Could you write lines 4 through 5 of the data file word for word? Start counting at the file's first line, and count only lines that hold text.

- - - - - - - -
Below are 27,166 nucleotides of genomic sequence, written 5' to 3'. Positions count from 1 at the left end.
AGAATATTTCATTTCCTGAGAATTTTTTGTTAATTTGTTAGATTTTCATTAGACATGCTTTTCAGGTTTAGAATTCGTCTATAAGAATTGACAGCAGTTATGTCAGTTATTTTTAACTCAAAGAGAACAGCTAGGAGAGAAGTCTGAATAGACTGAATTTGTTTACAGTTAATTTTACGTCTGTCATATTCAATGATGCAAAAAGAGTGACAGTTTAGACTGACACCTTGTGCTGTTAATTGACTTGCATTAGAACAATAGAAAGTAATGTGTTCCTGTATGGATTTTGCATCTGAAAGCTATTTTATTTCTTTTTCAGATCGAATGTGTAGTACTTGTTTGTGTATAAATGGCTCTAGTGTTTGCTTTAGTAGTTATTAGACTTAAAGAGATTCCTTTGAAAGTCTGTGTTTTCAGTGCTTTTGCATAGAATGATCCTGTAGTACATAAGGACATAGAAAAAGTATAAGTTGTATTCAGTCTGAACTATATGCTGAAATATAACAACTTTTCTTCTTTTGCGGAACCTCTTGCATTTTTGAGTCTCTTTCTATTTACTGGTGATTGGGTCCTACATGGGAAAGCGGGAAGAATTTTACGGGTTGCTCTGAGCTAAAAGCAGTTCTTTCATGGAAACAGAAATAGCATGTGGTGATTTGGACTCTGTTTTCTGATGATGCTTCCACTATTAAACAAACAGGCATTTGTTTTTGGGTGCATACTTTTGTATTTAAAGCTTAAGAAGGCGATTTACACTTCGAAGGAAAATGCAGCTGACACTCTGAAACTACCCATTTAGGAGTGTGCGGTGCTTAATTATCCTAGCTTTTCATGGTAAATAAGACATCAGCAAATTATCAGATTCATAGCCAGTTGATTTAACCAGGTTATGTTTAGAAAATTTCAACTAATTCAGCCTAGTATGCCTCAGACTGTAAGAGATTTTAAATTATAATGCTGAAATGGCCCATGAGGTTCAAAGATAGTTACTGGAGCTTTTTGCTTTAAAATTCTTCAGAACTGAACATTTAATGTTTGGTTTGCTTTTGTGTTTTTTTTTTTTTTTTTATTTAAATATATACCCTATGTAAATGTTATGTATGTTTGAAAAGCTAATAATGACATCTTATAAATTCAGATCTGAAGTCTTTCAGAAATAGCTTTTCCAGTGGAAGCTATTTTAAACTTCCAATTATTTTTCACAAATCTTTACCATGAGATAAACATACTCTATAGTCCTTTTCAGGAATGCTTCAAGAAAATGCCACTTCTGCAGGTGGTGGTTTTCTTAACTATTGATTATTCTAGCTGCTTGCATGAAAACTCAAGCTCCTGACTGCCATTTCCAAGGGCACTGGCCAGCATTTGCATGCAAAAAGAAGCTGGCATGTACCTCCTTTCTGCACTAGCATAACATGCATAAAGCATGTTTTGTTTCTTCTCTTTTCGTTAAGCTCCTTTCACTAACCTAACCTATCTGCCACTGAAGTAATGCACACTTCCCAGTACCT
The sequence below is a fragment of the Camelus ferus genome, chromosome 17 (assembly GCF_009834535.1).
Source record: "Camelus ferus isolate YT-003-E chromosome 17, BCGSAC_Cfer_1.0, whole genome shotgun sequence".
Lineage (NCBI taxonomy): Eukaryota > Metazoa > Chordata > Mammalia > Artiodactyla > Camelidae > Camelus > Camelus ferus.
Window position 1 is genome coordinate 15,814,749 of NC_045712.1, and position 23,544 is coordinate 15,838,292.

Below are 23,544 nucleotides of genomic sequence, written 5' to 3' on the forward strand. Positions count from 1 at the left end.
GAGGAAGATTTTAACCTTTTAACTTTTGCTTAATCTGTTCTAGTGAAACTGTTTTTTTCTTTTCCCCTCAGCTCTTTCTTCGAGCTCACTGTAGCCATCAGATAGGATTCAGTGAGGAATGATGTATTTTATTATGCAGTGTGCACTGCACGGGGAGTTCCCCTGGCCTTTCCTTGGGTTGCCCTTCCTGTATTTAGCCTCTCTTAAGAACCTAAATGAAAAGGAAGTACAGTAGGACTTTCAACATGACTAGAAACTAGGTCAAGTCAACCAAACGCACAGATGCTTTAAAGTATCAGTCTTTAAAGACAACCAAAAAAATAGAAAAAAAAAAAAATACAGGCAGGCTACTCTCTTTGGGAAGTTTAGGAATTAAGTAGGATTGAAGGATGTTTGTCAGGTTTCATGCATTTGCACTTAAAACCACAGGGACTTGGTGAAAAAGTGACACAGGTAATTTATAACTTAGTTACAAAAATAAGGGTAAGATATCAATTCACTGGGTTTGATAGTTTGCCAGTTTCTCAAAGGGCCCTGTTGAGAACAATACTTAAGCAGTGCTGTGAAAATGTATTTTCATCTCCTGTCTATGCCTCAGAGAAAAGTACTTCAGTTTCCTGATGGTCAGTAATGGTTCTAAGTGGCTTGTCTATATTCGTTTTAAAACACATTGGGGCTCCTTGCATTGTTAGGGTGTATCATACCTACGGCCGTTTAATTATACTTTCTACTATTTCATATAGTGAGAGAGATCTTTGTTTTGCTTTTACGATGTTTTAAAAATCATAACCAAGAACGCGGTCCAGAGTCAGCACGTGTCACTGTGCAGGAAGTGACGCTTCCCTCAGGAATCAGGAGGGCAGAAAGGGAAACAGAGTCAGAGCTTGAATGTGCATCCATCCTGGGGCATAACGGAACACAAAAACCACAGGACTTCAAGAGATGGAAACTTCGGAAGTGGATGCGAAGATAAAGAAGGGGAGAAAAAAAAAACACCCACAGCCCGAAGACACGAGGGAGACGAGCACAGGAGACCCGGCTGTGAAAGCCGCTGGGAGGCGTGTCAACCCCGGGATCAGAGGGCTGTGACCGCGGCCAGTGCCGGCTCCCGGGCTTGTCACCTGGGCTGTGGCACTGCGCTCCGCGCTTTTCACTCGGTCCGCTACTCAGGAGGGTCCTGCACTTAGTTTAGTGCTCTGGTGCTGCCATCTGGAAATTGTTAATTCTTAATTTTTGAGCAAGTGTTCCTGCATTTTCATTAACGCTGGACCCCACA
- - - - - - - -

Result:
Source record: "Camelus ferus isolate YT-003-E chromosome 17, BCGSAC_Cfer_1.0, whole genome shotgun sequence".
Lineage (NCBI taxonomy): Eukaryota > Metazoa > Chordata > Mammalia > Artiodactyla > Camelidae > Camelus > Camelus ferus.